How to File a Response to a Divorce Petition in Arizona
A responsive pleading typically includes the Response form and a Sensitive Data Cover Sheet. There are actually two types of Response forms — one for divorces with minor children, and one for divorces without minor children — so be sure to file the correct one.
If you agree with the information and terms in the Petition for Dissolution of Marriage, all you need to do is make the same claims and requests in your Response. File your response with the Superior Court of the county where your spouse filed the original petition, and pay the filing fee. You’ll also need to serve a copy of the response to your spouse.
At the conclusion of the 60-day waiting period, you and your spouse will need to sign and submit a Consent Decree to finalize the divorce. The judge will review the Consent Decree and (assuming everything is in order) issue a divorce decree. If you have minor children, the court will also issue a child support order and custody order.
If you disagree with the information and/or terms in the Petition for Dissolution of Marriage, follow the same process by filing the Response form and Sensitive Data Cover Sheet. In this case, however, your claims and terms will differ, setting the stage for a contested divorce.
Contested Divorce Cases in Arizona
It’s a common misconception that contested divorce cases immediately proceed to trial. On the contrary, many contested divorce cases in Arizona are resolved outside of the courtroom through private negotiations, mediation sessions, or conciliation. In the end, these contested divorce cases ultimately conclude as an uncontested divorce rather than going to trial as a contested case.
Can You Refuse a Divorce?
You can refuse to sign divorce papers, but that only paves the way for your spouse to request a default judgement from the court. Considering how that hinders you from contesting the information and terms in the petition, it’s generally unwise to simply refuse to sign divorce papers if you don’t want to get divorced.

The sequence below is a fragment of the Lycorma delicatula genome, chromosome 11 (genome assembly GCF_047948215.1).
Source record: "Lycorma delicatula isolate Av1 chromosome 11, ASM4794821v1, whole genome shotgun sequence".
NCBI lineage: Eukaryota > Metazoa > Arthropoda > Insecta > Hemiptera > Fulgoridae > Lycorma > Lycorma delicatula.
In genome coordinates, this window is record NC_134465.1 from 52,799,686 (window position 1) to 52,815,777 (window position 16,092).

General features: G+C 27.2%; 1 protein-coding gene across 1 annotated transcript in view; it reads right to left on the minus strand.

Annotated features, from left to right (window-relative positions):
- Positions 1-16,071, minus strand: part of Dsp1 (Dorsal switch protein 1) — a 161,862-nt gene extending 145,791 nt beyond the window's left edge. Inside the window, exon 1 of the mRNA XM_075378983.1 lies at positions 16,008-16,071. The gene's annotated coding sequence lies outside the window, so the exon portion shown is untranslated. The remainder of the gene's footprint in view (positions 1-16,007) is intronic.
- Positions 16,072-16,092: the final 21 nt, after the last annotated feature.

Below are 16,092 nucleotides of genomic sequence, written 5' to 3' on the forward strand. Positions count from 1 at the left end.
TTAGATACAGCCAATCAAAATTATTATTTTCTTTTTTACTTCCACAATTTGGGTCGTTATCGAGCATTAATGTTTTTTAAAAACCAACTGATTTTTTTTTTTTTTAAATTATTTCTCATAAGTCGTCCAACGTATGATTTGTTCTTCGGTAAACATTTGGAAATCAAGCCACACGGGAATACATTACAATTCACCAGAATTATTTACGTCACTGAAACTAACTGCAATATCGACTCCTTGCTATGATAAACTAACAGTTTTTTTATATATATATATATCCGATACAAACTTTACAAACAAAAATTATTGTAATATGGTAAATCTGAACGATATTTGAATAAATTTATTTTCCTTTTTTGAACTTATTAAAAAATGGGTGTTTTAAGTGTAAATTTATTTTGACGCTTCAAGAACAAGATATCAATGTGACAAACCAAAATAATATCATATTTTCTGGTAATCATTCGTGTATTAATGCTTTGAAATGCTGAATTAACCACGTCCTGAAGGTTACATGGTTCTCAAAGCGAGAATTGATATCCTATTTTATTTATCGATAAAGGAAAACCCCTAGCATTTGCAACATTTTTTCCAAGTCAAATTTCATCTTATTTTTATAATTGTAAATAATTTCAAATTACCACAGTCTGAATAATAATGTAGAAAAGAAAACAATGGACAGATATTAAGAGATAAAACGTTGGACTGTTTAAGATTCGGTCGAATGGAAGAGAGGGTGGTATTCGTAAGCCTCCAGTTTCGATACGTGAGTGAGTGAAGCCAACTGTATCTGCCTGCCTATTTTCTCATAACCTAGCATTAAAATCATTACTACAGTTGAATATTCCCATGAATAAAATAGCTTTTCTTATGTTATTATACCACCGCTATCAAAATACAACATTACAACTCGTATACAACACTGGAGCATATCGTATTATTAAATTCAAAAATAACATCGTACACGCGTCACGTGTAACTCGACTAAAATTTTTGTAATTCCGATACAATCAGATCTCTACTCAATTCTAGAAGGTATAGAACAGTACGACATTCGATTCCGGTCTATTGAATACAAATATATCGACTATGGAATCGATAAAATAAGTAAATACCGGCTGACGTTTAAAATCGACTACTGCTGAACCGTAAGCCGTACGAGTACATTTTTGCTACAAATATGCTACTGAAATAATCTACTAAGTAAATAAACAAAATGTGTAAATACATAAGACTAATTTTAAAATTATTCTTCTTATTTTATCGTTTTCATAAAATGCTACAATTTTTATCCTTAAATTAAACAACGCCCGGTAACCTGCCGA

If you wish to conciliate and avoid getting divorced, you can make your wishes known to the court in your response pleading. With the help of your attorney, you may be able to schedule formal conciliation sessions, negotiations, and mediation sessions with your spouse.
That said, you can’t just refuse to get a divorce. You would need to prove that your marriage is not “irretrievably broken,” or in the case of a covenant marriage, that your actions are not valid grounds to dissolve a covenant marriage.
Receive Help Responding to a Divorce Petition in Arizona
You should prepare your response to the divorce petition with the assistance of an experienced family law attorney. This is especially true for those who plan to refrain from responding and allow a request for default, as you’ll lose the ability to contest the information and terms down the road if you change your mind. It’s important to understand your rights and consider possible contingencies with an attorney before committing to a response.
Call the Family Law Team at (480) 467-4348 to discuss your case today.